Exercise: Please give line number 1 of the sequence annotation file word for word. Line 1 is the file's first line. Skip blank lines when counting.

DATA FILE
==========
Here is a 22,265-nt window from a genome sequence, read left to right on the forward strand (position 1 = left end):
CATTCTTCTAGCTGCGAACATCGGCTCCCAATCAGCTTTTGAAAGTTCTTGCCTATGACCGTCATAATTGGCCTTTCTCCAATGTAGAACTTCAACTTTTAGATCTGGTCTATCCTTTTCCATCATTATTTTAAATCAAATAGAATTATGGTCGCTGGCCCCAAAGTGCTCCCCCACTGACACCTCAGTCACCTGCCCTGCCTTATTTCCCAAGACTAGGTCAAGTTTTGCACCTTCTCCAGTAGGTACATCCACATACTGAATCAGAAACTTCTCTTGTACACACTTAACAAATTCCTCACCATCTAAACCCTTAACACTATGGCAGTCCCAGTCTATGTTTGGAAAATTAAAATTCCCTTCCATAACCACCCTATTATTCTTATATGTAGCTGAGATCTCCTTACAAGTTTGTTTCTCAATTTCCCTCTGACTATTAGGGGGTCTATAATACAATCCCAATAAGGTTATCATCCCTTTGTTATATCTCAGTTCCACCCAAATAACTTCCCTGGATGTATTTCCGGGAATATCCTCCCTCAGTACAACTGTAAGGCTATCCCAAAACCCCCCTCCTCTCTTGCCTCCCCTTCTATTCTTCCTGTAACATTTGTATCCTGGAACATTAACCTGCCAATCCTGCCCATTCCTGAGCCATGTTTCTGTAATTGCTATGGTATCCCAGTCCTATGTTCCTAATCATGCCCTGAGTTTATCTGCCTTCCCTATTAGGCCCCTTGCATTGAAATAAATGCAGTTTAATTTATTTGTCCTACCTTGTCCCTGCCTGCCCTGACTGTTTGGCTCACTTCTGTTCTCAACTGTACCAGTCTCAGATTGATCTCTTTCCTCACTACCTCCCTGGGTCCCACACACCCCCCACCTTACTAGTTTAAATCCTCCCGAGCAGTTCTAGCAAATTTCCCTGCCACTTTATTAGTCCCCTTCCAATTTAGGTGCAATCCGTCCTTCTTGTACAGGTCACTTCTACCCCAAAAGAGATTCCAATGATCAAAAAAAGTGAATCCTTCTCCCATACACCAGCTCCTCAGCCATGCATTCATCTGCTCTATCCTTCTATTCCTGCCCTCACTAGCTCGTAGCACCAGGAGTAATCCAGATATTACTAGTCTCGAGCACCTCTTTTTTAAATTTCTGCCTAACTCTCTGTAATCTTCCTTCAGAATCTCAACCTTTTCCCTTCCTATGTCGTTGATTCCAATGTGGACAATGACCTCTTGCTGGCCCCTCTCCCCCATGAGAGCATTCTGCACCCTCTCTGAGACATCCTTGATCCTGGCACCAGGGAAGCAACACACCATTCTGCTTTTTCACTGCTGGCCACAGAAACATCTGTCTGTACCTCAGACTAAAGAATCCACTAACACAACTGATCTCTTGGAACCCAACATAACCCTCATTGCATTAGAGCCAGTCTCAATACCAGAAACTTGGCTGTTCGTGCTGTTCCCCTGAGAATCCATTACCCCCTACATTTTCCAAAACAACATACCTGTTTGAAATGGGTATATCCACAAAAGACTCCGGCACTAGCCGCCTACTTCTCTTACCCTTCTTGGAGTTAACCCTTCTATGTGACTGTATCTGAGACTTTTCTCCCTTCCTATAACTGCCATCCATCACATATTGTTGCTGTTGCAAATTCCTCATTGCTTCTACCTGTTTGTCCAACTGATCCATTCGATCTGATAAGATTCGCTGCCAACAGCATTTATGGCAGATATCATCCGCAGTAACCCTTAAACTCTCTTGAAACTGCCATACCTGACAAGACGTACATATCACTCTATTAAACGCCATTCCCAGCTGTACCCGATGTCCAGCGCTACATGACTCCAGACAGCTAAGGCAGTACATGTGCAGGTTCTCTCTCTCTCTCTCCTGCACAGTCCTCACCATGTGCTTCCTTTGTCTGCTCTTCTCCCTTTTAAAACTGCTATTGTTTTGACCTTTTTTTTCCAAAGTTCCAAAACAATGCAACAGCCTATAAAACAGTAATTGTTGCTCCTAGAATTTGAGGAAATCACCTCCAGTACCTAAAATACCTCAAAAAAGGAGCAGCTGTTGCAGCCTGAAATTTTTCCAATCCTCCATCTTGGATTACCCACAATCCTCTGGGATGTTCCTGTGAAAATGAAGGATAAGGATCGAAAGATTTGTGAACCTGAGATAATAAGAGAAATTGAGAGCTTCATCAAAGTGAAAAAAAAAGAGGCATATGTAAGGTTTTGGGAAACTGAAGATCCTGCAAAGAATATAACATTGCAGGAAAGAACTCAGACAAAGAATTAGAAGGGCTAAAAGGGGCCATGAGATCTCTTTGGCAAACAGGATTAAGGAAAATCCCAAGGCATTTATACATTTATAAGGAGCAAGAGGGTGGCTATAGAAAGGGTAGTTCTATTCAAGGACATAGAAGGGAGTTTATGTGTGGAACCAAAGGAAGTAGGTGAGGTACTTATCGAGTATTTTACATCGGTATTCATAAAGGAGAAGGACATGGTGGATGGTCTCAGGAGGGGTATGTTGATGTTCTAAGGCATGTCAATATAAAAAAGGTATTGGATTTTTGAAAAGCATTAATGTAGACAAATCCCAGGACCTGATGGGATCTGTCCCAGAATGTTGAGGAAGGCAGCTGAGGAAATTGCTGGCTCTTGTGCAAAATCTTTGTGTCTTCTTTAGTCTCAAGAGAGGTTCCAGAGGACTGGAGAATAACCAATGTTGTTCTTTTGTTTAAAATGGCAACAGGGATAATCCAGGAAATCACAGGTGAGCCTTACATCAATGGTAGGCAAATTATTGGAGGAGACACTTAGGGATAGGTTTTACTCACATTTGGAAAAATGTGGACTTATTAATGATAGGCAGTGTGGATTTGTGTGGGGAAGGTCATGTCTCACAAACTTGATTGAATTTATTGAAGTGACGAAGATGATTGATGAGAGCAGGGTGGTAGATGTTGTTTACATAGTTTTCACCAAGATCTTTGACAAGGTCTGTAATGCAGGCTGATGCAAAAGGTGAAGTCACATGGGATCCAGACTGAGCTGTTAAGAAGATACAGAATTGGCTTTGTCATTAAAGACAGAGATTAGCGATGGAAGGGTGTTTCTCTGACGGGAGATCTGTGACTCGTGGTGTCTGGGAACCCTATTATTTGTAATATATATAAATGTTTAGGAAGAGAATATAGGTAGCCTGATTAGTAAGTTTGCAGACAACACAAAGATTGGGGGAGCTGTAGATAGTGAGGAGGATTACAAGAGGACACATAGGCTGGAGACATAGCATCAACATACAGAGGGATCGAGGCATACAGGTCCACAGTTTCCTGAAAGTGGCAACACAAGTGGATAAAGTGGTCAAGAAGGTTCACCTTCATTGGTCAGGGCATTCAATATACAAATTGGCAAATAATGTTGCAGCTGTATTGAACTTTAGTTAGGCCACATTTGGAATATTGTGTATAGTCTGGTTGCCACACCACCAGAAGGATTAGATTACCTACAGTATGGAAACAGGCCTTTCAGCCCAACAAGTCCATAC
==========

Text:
Here is a 22,265-nt window from a genome sequence, read left to right on the forward strand (position 1 = left end):